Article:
The Importance of an MOU

by Nicole McLellan and Greg Madeley, Board Member and Founder of HATN, Hands Across the Nations (HATN)

  • Project: Mana Health Center
  • Location: Mana, Mali
  • Sector: Health and Safety
  • Professional Designation: NGO



Context. Hands Across the Nations (HATN) is a Canadian registered charity that has been working in the village of Mana, in Mali, West Africa for over 10 years to improve access to health and nutrition, education and water. HATN initially partnered with a group of missionaries to begin working in this village. Some initial projects evolved around education and the construction of dorms for a girls school. Then, it was decided that a community health center would best serve this community.

Actions. HATN eventually took over the construction and development of this medical center, in partnership with the leaders of this community. Once HATN and the locals had secured trained, local staff and access to necessary medical supplies and equipment, the health center was opened following a “grand opening” ceremony.

What took place. Following the opening of the center, the requirements of the resident doctor became increasingly demanding and the management of funds was not being handled consistently. HATN approached the community leaders to help identify a solution to this problem.  HATN suggested to the partners that a governing board needed to be in place and  made up of community leaders, HATN, and church representatives. It became obvious that the community did not feel that the center was their responsibility, but rather the  local church community had an interest in owning and operating the center as they saw fit. This church community originally had a relationship with the missionaries and was referred to HATN during the building process to source supplies and managing the center while the organization representatives were out of town. HATN was involved with the health centre always with the understanding that it was to be operated by the community with help and guidance from HATN and the local church.

Eventually, HATN was able to work with the leaders of the community to determine that a memorandum of understanding (MOU) was not in place at the commencement of this project and that having one would have prevented this struggle for power from existing in the first place.

This oversight by HATN lead to many misconceptions in the community and caused some division amongst those who supported the church’s possession of the center and those that did not.


Lessons Learned. In situations where a temporary or permanent partnership is being formed between an NGO and local community leaders, an MOU is an invaluable document that can help to outline all parties involved, current and future responsibilities, and that as the community leaders change the MOU stays constant. Additionally, it is important that the importance of an MOU to the relationships be understood by all parties involved. HATN learned a tough lesson and we would not like to see the same mistake repeated for anyone else.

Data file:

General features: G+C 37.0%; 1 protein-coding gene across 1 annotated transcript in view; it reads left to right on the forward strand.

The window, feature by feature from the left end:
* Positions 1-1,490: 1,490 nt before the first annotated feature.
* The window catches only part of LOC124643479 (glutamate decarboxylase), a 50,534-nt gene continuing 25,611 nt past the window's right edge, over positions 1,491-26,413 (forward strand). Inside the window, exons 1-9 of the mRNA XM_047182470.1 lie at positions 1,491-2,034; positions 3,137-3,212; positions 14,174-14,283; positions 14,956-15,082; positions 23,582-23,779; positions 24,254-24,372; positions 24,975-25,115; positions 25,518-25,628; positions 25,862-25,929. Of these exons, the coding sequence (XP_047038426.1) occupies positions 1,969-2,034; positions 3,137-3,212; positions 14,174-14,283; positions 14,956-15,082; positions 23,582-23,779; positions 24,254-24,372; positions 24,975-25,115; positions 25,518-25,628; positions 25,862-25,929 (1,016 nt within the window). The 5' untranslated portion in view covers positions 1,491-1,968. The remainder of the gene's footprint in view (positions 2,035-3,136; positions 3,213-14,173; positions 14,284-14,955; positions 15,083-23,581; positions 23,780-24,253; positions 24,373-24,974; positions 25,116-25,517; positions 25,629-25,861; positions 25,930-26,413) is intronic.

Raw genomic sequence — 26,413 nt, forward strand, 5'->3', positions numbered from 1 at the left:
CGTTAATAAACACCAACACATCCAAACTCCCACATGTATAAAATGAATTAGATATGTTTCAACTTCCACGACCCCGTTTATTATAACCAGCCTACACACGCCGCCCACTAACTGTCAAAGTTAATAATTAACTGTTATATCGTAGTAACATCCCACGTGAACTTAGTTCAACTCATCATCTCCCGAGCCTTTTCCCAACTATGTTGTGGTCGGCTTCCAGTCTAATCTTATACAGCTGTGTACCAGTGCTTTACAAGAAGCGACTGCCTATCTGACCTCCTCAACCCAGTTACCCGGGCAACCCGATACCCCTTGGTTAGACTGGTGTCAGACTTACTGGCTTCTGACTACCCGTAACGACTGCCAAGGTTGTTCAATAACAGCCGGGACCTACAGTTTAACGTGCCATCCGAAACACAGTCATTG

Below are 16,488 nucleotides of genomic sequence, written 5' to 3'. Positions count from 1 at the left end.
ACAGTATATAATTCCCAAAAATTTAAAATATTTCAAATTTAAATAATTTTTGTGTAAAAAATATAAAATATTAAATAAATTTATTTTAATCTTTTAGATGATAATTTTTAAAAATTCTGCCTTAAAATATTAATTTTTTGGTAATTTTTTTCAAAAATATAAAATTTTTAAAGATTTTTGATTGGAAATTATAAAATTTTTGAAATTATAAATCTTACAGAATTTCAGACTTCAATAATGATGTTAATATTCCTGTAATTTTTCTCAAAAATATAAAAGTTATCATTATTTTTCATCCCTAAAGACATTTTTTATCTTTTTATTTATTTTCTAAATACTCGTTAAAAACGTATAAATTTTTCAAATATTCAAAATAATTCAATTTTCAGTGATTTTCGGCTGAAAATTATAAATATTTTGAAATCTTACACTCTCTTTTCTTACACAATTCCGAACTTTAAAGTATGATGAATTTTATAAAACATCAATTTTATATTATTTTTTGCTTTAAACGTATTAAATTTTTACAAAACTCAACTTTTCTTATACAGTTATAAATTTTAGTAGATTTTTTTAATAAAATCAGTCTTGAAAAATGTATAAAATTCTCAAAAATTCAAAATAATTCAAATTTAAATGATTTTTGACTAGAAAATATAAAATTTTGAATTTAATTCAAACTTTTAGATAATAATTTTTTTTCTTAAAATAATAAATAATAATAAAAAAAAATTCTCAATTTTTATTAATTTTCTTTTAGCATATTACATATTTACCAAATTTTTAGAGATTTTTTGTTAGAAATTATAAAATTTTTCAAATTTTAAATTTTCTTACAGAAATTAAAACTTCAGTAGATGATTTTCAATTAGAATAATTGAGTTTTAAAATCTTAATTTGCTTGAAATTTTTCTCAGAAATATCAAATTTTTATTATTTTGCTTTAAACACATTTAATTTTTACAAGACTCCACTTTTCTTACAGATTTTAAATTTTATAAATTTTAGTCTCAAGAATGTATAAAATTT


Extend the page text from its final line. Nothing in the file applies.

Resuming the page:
Failure is only the opportunity to begin again more intelligently.  ~Henry Ford


Select three phrases that describe this failure.

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  1. Bruce says:

    To assume that an “MOU” would be respected by the local people involved in this project is unrealistic. Do they have a solid history of settling ownership or power disputes through MOUs? Local buy-in to an authority structure expected by the NGO would require extensive and careful rapport building with local leaders.

  2. Dear Bruce,

    Thank you for your interest and response to this post. You are correct in that MOU’s may only be important/successful where the local authority respects such documents. In this situation, two factors contributed to the success of the MOU in settling this dispute. The first was indeed the rapport with community leaders – as HATN has worked in this village for 10+ years and has established an excellent trusting relationship with the community and leaders. The second was that the community is familiar with similar documentation such as registering the health centre with the local township as a recognized facility and other such documents that were in place and necessary for the centre to move forward.

    For further background, major decisions in this community are made at meetings held by the elders in what some might consider a lengthy chain of command. This approach was agreed on by all leadership parties in the community.

    As an update, the MOU has provoked the formation of a board of directors for the health center that consists of many local leaders and health centre staff, that are working with health care staff at the University of Bamako to learn the necessary skills to run a successful clinic.



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